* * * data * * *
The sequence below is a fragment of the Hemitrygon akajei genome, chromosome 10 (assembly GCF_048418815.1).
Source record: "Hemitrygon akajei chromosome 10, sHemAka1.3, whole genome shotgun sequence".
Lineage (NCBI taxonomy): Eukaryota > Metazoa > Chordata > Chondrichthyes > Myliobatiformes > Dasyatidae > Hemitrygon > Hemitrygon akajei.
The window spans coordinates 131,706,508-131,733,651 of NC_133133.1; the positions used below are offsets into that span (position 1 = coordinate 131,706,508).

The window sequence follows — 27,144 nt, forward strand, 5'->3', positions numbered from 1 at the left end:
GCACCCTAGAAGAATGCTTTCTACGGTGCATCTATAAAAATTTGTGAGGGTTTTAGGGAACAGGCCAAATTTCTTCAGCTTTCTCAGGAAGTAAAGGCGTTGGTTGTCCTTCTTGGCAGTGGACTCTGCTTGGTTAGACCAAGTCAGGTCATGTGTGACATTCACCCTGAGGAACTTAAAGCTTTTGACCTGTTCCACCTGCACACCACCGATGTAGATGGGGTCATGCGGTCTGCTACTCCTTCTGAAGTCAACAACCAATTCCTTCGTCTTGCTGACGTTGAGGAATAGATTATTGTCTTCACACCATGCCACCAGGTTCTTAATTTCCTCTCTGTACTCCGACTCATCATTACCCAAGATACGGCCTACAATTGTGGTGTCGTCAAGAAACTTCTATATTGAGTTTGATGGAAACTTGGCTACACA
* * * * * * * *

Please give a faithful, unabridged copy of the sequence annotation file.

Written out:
The sequence below is a fragment of the Hemitrygon akajei genome, chromosome 10 (assembly GCF_048418815.1).
Source record: "Hemitrygon akajei chromosome 10, sHemAka1.3, whole genome shotgun sequence".
Lineage (NCBI taxonomy): Eukaryota > Metazoa > Chordata > Chondrichthyes > Myliobatiformes > Dasyatidae > Hemitrygon > Hemitrygon akajei.
The window spans coordinates 131,706,508-131,733,651 of NC_133133.1; the positions used below are offsets into that span (position 1 = coordinate 131,706,508).

The window sequence follows — 27,144 nt, forward strand, 5'->3', positions numbered from 1 at the left end:
GCACCCTAGAAGAATGCTTTCTACGGTGCATCTATAAAAATTTGTGAGGGTTTTAGGGAACAGGCCAAATTTCTTCAGCTTTCTCAGGAAGTAAAGGCGTTGGTTGTCCTTCTTGGCAGTGGACTCTGCTTGGTTAGACCAAGTCAGGTCATGTGTGACATTCACCCTGAGGAACTTAAAGCTTTTGACCTGTTCCACCTGCACACCACCGATGTAGATGGGGTCATGCGGTCTGCTACTCCTTCTGAAGTCAACAACCAATTCCTTCGTCTTGCTGACGTTGAGGAATAGATTATTGTCTTCACACCATGCCACCAGGTTCTTAATTTCCTCTCTGTACTCCGACTCATCATTACCCAAGATACGGCCTACAATTGTGGTGTCGTCAAGAAACTTCTATATTGAGTTTGATGGAAACTTGGCTACACA